With reference to FIG. 13, telescopic sleeve 39 is locked into position by deforming one wall by means of a known hydroforming process, which deforms an inner tube 65 against an outer tube 66 with annular ribs 67.

The method according to the present invention is extremely straightforward and requires no bulky equipment.

Method of Laying an Underwater Pipeline

The method described of joining two underwater pipeline portions may be used to advantage for repairing pipelines, particularly in deep water. The pipeline joining method forming part of the repair method described above, however, may also be employed as part of a method of laying an underwater pipeline 1 as shown in FIG. 15, in which two laying vessels 5 and 68 lay two underwater pipeline portions 31 and 32 extending along respective converging paths P1 and P2 and fitted respectively with a telescopic sleeve equipped with a coupling head, and with a coupling head. The two coupling heads are of the type described above, and are connectable in deep water in accordance with the method of joining two pipeline portions.

This application of the method of joining two underwater pipeline portions provides for simultaneously laying two underwater pipeline portions, each possibly hundreds of kilometres in length, and so greatly reducing overall laying time.

First Variation of the Method

A first variation, shown roughly in FIG. 16, employs a device 69 designed to rest on bed 2 of body of water 3 to support ends 35 and 36 of pipeline portions 31 and 32 and sleeve 39 in respective given positions.

The steps in the method described above remain the same, except that coupling heads 40, 42 and sleeve 39 are laid on device 69, which serves to guide coupling heads 40, 42 accurately into respective given positions in which coupling heads 40, 42, i.e. axes A2 and A3, are substantially aligned. Once substantially aligned, coupling heads 40 and 42 are first moved into contact with each other, thus completing the alignment, and then clamped as described above.

Once coupling heads 40 and 42 are connected hermetically, pipeline 1 can be raised, and device 69 removed and raised on board laying vessel 5 (not shown in FIG. 16).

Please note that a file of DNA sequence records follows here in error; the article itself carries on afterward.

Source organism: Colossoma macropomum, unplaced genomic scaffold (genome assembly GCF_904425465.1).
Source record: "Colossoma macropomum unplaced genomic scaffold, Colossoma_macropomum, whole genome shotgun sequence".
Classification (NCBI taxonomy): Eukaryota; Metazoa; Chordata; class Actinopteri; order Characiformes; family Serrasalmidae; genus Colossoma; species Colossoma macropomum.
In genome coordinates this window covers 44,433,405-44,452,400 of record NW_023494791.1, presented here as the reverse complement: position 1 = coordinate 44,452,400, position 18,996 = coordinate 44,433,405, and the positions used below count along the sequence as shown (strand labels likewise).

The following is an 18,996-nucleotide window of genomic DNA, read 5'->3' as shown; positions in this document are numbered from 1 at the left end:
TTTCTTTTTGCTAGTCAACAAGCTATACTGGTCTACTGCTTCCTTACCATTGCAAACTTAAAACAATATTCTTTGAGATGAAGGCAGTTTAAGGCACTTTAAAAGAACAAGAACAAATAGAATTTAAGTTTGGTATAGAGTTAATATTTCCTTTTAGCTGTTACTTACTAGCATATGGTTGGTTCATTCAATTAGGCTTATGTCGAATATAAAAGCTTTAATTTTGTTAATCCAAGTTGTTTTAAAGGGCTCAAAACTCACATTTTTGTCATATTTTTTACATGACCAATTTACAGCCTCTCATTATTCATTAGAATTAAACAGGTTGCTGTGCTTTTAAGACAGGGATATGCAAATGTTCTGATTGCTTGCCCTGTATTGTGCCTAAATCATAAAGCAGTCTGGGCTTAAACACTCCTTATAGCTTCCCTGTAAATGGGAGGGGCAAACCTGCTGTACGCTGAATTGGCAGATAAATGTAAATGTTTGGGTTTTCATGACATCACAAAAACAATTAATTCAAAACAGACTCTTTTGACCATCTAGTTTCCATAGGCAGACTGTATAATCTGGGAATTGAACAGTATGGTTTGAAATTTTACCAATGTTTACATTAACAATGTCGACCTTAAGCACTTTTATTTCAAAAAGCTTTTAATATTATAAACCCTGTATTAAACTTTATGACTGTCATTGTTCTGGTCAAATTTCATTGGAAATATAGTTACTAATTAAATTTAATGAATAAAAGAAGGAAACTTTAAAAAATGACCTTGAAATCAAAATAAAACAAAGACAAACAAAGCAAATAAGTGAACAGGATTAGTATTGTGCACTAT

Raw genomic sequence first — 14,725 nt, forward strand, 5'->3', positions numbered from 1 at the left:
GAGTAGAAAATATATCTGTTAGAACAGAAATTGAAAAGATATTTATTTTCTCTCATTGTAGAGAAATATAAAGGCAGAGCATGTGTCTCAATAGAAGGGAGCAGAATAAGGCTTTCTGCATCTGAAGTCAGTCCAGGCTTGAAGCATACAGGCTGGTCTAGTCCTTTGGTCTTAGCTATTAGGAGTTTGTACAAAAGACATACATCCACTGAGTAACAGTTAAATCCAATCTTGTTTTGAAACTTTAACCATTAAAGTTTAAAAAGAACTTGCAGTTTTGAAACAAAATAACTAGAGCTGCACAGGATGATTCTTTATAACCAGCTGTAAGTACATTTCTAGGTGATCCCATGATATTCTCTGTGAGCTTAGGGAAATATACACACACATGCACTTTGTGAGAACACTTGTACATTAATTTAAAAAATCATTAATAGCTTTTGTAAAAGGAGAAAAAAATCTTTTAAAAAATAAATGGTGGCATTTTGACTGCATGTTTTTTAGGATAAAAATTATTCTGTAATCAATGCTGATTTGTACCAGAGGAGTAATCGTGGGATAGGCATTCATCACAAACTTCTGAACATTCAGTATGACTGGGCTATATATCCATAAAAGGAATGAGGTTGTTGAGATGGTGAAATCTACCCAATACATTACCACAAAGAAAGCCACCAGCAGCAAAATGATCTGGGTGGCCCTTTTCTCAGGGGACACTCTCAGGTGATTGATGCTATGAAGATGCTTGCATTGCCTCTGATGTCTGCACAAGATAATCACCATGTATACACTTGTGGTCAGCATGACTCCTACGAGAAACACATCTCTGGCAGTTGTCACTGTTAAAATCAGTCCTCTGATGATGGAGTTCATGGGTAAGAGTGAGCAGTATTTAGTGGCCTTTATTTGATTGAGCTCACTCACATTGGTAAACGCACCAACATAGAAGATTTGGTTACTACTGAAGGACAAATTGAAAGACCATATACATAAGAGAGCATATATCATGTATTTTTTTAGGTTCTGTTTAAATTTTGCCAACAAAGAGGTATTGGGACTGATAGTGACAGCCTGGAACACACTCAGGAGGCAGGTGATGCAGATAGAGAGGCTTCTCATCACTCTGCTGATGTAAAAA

In the FIG. 16 example, device 69 comprises a base 70 defining a supporting base on bed 2; and a cradle 71 fitted to base 70 and comprising a flared seat 72 designed to guide telescopic sleeve 39 into a given position, and a flared seat 73 designed to guide coupling head 42 into a given position. Device 69 is designed to operate with an actuating device 74 for moving coupling heads 40 and 42 towards each other.

Base 70 is substantially flat, and cradle 71 is connected to base 70 by elastic joints (not shown in FIG. 16) allowing adjustment of cradle 71 with respect to base 70, in particular in a direction crosswise to pipeline 1. Alternatively, cradle 71 is connected to base 70 on slides running along guides (not shown).

Actuating device 74 comprises a yoke 75 for engaging coupling head 42; a yoke 76 for engaging coupling head 40; and preferably hydraulic actuators 77 connecting yokes 75 and 76 and controlled to selectively bring coupling heads 40 and 42 into contact with each other. From this point on, the coupling heads are joined as described in the preceding method.

This first variation of the method has the advantage of automatically aligning the coupling heads by means of the seats in the cradle. The coupling heads and respective pipeline portions are lowered into the cradle using systems similar to those employed to lower and recover the pipeline, and with the aid of underwater vehicles 6 (not shown) to roughly centre the seats in the cradle. The first variation of the method also speeds up connection by eliminating the need to align the coupling heads, and by involving only one connection below water.

Second Variation of the Method